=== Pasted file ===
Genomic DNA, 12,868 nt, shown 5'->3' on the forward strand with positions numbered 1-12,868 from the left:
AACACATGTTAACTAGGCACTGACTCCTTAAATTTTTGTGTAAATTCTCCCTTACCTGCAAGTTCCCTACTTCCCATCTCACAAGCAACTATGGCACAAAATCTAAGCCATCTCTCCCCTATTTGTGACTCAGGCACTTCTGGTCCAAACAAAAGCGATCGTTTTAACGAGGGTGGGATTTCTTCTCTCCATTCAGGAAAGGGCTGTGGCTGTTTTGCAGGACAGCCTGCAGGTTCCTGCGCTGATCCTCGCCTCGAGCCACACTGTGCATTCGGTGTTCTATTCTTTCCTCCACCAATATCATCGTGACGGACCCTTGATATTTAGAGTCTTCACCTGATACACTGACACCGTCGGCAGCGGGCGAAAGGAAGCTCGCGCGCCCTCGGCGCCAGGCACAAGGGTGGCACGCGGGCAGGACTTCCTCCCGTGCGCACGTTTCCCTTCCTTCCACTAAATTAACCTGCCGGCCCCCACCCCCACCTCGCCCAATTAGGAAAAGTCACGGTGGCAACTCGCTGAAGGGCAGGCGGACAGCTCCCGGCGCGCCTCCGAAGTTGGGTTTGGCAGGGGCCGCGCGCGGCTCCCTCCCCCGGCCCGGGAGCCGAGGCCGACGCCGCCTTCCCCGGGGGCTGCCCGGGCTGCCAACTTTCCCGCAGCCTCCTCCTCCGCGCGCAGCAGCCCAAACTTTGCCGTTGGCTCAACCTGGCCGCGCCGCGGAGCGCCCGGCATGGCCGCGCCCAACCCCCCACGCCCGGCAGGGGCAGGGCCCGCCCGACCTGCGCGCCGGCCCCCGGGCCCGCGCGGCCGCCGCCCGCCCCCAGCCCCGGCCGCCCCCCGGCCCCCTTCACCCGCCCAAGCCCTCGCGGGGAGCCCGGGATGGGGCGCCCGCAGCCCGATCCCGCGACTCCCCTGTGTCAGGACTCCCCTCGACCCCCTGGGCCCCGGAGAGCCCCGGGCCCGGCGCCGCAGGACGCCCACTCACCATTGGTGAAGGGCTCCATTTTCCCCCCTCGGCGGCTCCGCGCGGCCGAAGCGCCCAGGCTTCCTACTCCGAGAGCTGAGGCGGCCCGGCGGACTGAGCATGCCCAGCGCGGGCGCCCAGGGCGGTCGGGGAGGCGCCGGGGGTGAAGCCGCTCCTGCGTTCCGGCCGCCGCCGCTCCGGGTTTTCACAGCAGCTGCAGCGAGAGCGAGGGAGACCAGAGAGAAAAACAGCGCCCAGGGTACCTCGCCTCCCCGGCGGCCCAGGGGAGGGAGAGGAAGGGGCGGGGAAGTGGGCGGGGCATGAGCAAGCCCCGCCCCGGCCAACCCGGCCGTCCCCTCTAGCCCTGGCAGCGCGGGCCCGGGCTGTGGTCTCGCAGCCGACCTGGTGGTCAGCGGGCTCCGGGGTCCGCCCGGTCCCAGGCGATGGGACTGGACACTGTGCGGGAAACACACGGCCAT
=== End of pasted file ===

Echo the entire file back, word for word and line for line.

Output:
Genomic DNA, 12,868 nt, shown 5'->3' on the forward strand with positions numbered 1-12,868 from the left:
AACACATGTTAACTAGGCACTGACTCCTTAAATTTTTGTGTAAATTCTCCCTTACCTGCAAGTTCCCTACTTCCCATCTCACAAGCAACTATGGCACAAAATCTAAGCCATCTCTCCCCTATTTGTGACTCAGGCACTTCTGGTCCAAACAAAAGCGATCGTTTTAACGAGGGTGGGATTTCTTCTCTCCATTCAGGAAAGGGCTGTGGCTGTTTTGCAGGACAGCCTGCAGGTTCCTGCGCTGATCCTCGCCTCGAGCCACACTGTGCATTCGGTGTTCTATTCTTTCCTCCACCAATATCATCGTGACGGACCCTTGATATTTAGAGTCTTCACCTGATACACTGACACCGTCGGCAGCGGGCGAAAGGAAGCTCGCGCGCCCTCGGCGCCAGGCACAAGGGTGGCACGCGGGCAGGACTTCCTCCCGTGCGCACGTTTCCCTTCCTTCCACTAAATTAACCTGCCGGCCCCCACCCCCACCTCGCCCAATTAGGAAAAGTCACGGTGGCAACTCGCTGAAGGGCAGGCGGACAGCTCCCGGCGCGCCTCCGAAGTTGGGTTTGGCAGGGGCCGCGCGCGGCTCCCTCCCCCGGCCCGGGAGCCGAGGCCGACGCCGCCTTCCCCGGGGGCTGCCCGGGCTGCCAACTTTCCCGCAGCCTCCTCCTCCGCGCGCAGCAGCCCAAACTTTGCCGTTGGCTCAACCTGGCCGCGCCGCGGAGCGCCCGGCATGGCCGCGCCCAACCCCCCACGCCCGGCAGGGGCAGGGCCCGCCCGACCTGCGCGCCGGCCCCCGGGCCCGCGCGGCCGCCGCCCGCCCCCAGCCCCGGCCGCCCCCCGGCCCCCTTCACCCGCCCAAGCCCTCGCGGGGAGCCCGGGATGGGGCGCCCGCAGCCCGATCCCGCGACTCCCCTGTGTCAGGACTCCCCTCGACCCCCTGGGCCCCGGAGAGCCCCGGGCCCGGCGCCGCAGGACGCCCACTCACCATTGGTGAAGGGCTCCATTTTCCCCCCTCGGCGGCTCCGCGCGGCCGAAGCGCCCAGGCTTCCTACTCCGAGAGCTGAGGCGGCCCGGCGGACTGAGCATGCCCAGCGCGGGCGCCCAGGGCGGTCGGGGAGGCGCCGGGGGTGAAGCCGCTCCTGCGTTCCGGCCGCCGCCGCTCCGGGTTTTCACAGCAGCTGCAGCGAGAGCGAGGGAGACCAGAGAGAAAAACAGCGCCCAGGGTACCTCGCCTCCCCGGCGGCCCAGGGGAGGGAGAGGAAGGGGCGGGGAAGTGGGCGGGGCATGAGCAAGCCCCGCCCCGGCCAACCCGGCCGTCCCCTCTAGCCCTGGCAGCGCGGGCCCGGGCTGTGGTCTCGCAGCCGACCTGGTGGTCAGCGGGCTCCGGGGTCCGCCCGGTCCCAGGCGATGGGACTGGACACTGTGCGGGAAACACACGGCCAT